When Raising Prices Is Good Business

Marcus Lemonis 1

Written by Liza Hughes

Jimmy Bannos Jr. is the owner of The Purple Pig, a Mediterranean-inspired restaurant on Chicago's Magnificent Mile whose menu offers lots of "cheese, swine and wine," among other things. He has a problem that a lot of restaurant owners would love to have—his restaurant is too popular.

Doors open at 11:30 in the morning, it stays jam-packed until closing, and customers have made it such a big hit that a four-hour wait to get a table is not unheard of. As problems go, it's not such a bad one to have, but Bannos, who just won the James Beard Foundation's Rising Star Chef of the Year Award for 2014, thinks it means it's time for the business to expand.

Entrepreneur Marcus Lemonis of CNBC's "The Profit" visited the restaurant in April. After examining the operation and doing some research on the local competition he advised Bannos against expanding, recommending the restaurateur to raise prices instead.

"The research that I did up and down Michigan Avenue is you're about $4 to $5 on average cheaper than anybody else," said Lemonis. He said that with hundreds of daily customers, a few subtle boosts to its prices would improve the eatery's bottom line and in all likelihood go completely unnoticed.

"This restaurant seats 500 to 900 people a night," he said. "They have an opportunity to raise (each) ticket by $1, they'll be able to generate an additional $20,000 to $25,000 a month in profit, $300,000 a year."

He gave some details on how to make it happen in the most seamless way possible.

"I'd like you to start by just reprinting your menus, and finding 50 cents to a dollar," Lemonis said. "Studying your margins for a month, and seeing if the supply-demand curve changes … if you can keep the same traction, and pick up an extra dollar."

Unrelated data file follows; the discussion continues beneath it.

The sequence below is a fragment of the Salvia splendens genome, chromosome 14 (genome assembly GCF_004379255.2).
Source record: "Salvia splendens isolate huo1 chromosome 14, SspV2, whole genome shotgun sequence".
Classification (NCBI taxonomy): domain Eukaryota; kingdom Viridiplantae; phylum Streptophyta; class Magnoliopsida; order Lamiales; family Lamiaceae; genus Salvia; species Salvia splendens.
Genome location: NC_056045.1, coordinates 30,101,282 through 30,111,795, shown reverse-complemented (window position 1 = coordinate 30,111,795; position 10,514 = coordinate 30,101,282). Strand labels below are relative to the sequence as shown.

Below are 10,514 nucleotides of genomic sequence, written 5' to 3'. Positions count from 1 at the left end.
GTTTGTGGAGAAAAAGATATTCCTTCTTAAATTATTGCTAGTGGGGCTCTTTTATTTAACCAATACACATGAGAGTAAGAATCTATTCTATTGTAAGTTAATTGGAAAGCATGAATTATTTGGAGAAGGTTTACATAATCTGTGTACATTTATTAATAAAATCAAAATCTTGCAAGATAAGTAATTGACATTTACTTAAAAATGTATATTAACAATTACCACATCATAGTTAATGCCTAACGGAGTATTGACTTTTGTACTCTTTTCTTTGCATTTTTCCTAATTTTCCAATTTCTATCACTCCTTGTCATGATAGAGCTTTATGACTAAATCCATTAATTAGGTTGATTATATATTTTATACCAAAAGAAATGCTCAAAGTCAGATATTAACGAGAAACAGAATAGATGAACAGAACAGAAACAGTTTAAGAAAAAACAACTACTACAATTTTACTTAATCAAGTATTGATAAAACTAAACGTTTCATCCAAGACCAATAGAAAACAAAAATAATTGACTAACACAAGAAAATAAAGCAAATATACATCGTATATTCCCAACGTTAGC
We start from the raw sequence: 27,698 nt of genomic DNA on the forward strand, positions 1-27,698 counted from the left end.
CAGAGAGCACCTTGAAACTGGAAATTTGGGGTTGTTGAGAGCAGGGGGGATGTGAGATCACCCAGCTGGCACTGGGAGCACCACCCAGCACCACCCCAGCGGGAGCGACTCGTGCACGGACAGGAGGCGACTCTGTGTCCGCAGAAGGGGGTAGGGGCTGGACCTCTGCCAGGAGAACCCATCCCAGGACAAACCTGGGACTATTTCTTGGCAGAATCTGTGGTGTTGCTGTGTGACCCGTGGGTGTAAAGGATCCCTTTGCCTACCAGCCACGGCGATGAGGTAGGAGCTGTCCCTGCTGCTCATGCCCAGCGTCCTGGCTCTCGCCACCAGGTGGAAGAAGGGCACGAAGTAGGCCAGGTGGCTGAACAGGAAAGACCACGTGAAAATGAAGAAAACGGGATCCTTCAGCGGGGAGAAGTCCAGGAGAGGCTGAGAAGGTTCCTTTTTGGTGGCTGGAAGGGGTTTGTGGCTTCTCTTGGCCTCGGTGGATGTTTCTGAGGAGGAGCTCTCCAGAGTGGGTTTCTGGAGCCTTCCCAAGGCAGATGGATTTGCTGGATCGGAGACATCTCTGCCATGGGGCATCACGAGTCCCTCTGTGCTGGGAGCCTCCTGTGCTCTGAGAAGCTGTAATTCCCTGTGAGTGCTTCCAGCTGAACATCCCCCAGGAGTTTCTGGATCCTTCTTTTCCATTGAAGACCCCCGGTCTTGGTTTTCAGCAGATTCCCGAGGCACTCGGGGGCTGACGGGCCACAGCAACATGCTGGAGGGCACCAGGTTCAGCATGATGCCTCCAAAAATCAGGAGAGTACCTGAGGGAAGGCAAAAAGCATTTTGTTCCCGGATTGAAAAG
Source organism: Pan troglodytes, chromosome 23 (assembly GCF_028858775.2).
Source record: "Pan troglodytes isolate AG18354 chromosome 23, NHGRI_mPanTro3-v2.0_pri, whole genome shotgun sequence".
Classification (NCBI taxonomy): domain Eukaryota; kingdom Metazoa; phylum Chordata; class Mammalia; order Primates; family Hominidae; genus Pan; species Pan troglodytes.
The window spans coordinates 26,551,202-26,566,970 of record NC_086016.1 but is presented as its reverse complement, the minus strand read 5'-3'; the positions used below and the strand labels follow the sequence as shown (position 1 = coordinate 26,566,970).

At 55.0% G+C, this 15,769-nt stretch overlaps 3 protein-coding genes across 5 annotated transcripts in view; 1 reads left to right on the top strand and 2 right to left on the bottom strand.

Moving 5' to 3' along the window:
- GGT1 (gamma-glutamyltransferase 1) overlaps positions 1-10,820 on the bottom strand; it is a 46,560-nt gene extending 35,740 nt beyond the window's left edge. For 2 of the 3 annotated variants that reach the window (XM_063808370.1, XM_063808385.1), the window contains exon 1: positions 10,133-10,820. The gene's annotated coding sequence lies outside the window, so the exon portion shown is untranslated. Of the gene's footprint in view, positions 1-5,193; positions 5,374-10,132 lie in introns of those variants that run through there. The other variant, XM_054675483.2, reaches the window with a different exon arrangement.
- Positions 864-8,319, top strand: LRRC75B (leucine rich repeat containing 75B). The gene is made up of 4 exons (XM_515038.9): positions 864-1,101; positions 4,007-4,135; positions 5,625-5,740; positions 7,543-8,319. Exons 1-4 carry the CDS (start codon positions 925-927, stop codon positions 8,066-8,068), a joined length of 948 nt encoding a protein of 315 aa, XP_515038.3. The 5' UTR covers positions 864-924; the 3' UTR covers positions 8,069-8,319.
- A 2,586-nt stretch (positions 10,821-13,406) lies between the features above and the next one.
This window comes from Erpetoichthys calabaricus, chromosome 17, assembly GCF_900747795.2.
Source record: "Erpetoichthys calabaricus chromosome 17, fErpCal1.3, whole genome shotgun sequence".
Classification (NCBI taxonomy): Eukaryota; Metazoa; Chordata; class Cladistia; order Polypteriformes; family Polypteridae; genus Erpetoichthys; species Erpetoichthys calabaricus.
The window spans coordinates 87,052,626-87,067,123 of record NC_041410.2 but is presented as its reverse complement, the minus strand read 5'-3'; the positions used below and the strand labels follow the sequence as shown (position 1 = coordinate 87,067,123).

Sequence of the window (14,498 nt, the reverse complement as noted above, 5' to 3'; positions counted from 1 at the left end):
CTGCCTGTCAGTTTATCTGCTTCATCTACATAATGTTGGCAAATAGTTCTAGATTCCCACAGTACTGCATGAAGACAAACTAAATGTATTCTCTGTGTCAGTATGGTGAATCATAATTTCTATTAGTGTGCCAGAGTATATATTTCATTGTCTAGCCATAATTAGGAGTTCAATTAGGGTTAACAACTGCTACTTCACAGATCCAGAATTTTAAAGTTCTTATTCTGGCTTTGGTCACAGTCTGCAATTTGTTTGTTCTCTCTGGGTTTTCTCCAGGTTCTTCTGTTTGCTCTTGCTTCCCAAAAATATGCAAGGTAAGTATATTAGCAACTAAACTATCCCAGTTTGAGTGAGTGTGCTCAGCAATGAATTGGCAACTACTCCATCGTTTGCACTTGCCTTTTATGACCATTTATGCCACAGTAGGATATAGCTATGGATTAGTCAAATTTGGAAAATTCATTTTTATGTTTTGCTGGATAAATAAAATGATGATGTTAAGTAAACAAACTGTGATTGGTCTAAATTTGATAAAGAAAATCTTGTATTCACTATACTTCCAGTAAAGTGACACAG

Finally, he warned that a successful business can quickly become unsuccessful if it expands too soon.

"More chairs and more tables in a bigger space doesn't mean more profit," Lemonis said. "It sometimes means more loss, bigger expense. … Until you have your current business absolutely perfect, don't expand. It's a lot harder to run two than it is one. Get it right the first time."

A few weeks after the visit, Bannos implemented the price increase, and he could see immediately that the advice was right on target.

"It wasn't about raising the prices to make things overpriced, it was just a little bit just to keep up with what the rest of the market's doing," he said. "But we like staying a very affordable and value-orientated restaurant that serves the best product we possibly can."

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Source: CNBC

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